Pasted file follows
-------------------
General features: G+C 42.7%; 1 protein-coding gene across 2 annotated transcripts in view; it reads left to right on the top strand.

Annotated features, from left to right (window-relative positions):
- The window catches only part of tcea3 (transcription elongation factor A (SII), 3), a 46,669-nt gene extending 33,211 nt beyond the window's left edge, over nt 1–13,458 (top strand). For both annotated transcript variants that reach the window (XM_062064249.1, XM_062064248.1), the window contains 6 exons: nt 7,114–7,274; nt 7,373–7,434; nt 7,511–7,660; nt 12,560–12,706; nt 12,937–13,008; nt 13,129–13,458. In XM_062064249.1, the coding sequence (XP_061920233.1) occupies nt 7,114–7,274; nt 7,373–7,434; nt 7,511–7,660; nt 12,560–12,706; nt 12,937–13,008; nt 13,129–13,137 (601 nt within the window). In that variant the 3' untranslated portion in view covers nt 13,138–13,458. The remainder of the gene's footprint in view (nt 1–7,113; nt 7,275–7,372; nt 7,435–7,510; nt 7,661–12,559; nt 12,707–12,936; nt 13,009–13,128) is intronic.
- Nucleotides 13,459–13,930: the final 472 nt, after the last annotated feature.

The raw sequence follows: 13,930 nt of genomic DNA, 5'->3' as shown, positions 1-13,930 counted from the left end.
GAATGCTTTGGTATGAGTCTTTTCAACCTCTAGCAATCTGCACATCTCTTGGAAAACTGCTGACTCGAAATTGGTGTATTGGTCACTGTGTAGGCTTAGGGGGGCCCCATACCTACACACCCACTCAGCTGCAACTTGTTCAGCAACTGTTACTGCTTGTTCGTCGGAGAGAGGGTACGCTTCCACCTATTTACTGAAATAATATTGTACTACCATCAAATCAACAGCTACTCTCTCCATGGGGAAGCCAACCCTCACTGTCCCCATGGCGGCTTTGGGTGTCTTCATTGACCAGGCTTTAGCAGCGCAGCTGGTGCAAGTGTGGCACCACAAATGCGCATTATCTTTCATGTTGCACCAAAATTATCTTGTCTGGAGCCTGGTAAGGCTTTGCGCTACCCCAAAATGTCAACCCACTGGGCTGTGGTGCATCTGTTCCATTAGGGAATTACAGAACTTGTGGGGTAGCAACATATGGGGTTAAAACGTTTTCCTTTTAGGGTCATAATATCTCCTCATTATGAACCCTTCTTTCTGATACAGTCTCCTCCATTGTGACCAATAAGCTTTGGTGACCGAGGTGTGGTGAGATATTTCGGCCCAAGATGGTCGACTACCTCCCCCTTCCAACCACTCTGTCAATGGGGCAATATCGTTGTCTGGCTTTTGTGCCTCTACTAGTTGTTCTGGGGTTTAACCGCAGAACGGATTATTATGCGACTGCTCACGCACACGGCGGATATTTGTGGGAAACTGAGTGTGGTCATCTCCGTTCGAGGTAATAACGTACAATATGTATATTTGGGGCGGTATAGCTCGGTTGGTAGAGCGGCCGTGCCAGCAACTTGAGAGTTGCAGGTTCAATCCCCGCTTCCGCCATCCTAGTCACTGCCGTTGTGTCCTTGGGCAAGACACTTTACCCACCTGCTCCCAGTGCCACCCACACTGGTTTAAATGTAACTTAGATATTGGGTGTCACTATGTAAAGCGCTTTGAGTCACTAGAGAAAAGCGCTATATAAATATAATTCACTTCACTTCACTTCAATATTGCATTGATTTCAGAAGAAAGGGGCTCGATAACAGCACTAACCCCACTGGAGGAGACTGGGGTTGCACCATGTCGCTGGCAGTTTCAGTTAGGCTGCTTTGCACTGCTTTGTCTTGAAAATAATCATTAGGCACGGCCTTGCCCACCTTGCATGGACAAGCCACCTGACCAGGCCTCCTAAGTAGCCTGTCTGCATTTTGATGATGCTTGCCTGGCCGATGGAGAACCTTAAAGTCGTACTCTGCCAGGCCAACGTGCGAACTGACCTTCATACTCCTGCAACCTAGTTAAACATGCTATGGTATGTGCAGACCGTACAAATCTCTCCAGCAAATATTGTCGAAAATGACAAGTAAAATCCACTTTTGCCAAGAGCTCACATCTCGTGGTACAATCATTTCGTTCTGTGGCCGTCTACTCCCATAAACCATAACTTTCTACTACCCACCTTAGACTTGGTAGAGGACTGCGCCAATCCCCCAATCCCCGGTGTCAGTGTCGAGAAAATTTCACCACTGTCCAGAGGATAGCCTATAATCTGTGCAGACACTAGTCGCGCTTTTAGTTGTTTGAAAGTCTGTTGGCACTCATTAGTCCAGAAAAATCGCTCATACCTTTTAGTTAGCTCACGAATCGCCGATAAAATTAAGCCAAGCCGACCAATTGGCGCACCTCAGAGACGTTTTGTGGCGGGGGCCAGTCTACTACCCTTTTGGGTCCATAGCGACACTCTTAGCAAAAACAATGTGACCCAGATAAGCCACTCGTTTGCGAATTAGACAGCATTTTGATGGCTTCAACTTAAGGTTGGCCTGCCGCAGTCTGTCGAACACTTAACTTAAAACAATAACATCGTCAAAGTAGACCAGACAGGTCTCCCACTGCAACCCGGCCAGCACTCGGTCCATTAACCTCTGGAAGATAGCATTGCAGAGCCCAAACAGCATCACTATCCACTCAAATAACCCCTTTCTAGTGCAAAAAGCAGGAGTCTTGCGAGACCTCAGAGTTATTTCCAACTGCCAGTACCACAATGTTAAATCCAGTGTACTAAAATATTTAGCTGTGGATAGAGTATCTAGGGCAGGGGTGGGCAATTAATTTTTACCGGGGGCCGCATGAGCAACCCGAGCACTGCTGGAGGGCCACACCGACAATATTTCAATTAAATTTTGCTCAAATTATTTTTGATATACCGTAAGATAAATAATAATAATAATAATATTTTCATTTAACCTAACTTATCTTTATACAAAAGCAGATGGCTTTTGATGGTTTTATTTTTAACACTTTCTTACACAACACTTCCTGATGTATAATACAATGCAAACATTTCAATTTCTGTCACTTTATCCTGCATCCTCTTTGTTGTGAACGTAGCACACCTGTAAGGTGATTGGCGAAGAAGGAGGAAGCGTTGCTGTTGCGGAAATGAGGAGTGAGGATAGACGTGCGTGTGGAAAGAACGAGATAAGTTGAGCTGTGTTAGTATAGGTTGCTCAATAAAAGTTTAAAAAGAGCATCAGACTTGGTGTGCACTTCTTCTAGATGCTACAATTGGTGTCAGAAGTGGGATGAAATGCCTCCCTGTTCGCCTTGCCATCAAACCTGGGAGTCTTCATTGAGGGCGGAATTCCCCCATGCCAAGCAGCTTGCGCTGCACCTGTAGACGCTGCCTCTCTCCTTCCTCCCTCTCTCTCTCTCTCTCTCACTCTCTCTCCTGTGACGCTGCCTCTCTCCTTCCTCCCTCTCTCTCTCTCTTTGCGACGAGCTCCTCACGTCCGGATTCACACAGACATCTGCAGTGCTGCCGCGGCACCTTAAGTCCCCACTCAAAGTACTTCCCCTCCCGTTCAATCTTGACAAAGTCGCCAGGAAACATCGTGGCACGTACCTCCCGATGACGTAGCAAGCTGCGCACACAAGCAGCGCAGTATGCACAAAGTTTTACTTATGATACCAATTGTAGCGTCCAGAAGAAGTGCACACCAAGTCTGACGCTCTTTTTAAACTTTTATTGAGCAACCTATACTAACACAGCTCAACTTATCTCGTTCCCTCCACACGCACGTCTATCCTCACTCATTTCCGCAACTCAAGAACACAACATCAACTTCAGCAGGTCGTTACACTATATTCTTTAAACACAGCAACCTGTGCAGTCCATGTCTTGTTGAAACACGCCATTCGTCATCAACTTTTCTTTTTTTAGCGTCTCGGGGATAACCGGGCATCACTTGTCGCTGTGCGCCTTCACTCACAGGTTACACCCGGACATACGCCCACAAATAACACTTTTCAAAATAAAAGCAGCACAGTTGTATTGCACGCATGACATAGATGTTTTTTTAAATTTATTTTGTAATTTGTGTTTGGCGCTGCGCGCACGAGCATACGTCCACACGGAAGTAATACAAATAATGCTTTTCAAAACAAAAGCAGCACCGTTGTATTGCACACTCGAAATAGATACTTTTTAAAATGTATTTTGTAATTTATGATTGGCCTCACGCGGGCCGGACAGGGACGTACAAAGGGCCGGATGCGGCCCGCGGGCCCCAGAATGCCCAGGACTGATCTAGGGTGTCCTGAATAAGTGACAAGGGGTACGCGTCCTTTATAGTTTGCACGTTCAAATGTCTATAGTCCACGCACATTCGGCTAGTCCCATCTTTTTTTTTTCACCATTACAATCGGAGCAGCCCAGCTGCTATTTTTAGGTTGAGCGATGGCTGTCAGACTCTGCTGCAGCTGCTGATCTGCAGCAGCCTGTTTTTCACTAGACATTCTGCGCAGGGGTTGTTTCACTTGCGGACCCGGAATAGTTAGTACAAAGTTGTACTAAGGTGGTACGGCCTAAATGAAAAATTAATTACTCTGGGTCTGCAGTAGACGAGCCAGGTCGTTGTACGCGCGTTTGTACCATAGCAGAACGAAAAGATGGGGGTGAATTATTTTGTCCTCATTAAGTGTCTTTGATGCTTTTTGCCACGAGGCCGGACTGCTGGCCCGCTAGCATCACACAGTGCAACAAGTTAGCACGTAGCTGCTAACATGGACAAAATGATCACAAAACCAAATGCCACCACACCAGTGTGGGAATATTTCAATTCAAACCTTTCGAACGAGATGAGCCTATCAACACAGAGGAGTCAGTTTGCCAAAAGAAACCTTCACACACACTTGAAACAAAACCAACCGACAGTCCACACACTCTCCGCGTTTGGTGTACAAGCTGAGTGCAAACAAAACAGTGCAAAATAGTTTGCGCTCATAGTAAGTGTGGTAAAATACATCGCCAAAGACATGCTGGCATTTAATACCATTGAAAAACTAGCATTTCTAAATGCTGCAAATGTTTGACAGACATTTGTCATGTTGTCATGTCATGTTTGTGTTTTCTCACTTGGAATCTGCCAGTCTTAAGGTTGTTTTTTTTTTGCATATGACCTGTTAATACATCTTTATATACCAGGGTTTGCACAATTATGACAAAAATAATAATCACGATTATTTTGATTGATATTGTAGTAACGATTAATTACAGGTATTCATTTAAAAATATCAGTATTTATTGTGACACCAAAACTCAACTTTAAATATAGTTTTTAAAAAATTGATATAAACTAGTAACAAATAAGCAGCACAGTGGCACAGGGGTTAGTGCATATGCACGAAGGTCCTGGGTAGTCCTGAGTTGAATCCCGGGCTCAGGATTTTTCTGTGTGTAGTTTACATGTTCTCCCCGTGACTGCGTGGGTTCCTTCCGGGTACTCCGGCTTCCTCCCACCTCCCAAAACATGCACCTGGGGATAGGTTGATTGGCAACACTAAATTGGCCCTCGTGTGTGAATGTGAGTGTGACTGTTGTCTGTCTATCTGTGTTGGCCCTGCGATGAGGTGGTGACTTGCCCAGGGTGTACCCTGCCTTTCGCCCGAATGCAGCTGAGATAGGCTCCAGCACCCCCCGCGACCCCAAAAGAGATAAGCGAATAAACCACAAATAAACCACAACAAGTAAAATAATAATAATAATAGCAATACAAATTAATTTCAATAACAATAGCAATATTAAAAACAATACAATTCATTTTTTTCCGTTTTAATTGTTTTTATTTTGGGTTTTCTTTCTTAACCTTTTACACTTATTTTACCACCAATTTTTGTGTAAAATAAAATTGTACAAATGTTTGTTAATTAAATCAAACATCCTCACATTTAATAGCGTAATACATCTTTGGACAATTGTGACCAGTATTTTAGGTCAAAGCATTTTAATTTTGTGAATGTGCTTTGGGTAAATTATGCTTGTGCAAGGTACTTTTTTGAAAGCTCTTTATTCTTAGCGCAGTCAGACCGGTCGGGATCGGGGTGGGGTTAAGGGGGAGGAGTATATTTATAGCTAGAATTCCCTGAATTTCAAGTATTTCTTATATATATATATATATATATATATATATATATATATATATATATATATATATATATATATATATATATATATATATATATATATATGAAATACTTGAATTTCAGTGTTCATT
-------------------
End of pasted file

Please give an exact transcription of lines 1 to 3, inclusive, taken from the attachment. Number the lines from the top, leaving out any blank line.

General features: G+C 42.7%; 1 protein-coding gene across 2 annotated transcripts in view; it reads left to right on the top strand.

Annotated features, from left to right (window-relative positions):
- The window catches only part of tcea3 (transcription elongation factor A (SII), 3), a 46,669-nt gene extending 33,211 nt beyond the window's left edge, over nt 1–13,458 (top strand). For both annotated transcript variants that reach the window (XM_062064249.1, XM_062064248.1), the window contains 6 exons: nt 7,114–7,274; nt 7,373–7,434; nt 7,511–7,660; nt 12,560–12,706; nt 12,937–13,008; nt 13,129–13,458. In XM_062064249.1, the coding sequence (XP_061920233.1) occupies nt 7,114–7,274; nt 7,373–7,434; nt 7,511–7,660; nt 12,560–12,706; nt 12,937–13,008; nt 13,129–13,137 (601 nt within the window). In that variant the 3' untranslated portion in view covers nt 13,138–13,458. The remainder of the gene's footprint in view (nt 1–7,113; nt 7,275–7,372; nt 7,435–7,510; nt 7,661–12,559; nt 12,707–12,936; nt 13,009–13,128) is intronic.